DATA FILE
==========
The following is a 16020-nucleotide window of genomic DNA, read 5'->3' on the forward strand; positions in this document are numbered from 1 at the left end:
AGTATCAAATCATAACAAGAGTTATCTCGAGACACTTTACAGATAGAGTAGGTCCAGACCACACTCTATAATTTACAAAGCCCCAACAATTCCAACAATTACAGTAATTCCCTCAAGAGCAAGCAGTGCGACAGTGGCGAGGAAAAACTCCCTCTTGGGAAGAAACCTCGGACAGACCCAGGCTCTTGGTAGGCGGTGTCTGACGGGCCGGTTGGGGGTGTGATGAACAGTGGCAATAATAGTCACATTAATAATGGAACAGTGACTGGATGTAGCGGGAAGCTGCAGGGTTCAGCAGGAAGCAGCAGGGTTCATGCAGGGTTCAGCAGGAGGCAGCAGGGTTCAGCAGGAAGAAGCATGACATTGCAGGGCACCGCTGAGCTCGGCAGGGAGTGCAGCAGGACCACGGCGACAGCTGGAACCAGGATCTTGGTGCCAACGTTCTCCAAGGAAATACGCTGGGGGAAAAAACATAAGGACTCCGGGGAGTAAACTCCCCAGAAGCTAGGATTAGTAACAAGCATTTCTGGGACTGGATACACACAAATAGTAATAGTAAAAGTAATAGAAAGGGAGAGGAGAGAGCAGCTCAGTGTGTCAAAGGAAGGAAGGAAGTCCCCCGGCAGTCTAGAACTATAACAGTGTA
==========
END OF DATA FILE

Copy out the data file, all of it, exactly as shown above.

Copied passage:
The following is a 16020-nucleotide window of genomic DNA, read 5'->3' on the forward strand; positions in this document are numbered from 1 at the left end:
AGTATCAAATCATAACAAGAGTTATCTCGAGACACTTTACAGATAGAGTAGGTCCAGACCACACTCTATAATTTACAAAGCCCCAACAATTCCAACAATTACAGTAATTCCCTCAAGAGCAAGCAGTGCGACAGTGGCGAGGAAAAACTCCCTCTTGGGAAGAAACCTCGGACAGACCCAGGCTCTTGGTAGGCGGTGTCTGACGGGCCGGTTGGGGGTGTGATGAACAGTGGCAATAATAGTCACATTAATAATGGAACAGTGACTGGATGTAGCGGGAAGCTGCAGGGTTCAGCAGGAAGCAGCAGGGTTCATGCAGGGTTCAGCAGGAGGCAGCAGGGTTCAGCAGGAAGAAGCATGACATTGCAGGGCACCGCTGAGCTCGGCAGGGAGTGCAGCAGGACCACGGCGACAGCTGGAACCAGGATCTTGGTGCCAACGTTCTCCAAGGAAATACGCTGGGGGAAAAAACATAAGGACTCCGGGGAGTAAACTCCCCAGAAGCTAGGATTAGTAACAAGCATTTCTGGGACTGGATACACACAAATAGTAATAGTAAAAGTAATAGAAAGGGAGAGGAGAGAGCAGCTCAGTGTGTCAAAGGAAGGAAGGAAGTCCCCCGGCAGTCTAGAACTATAACAGTGTA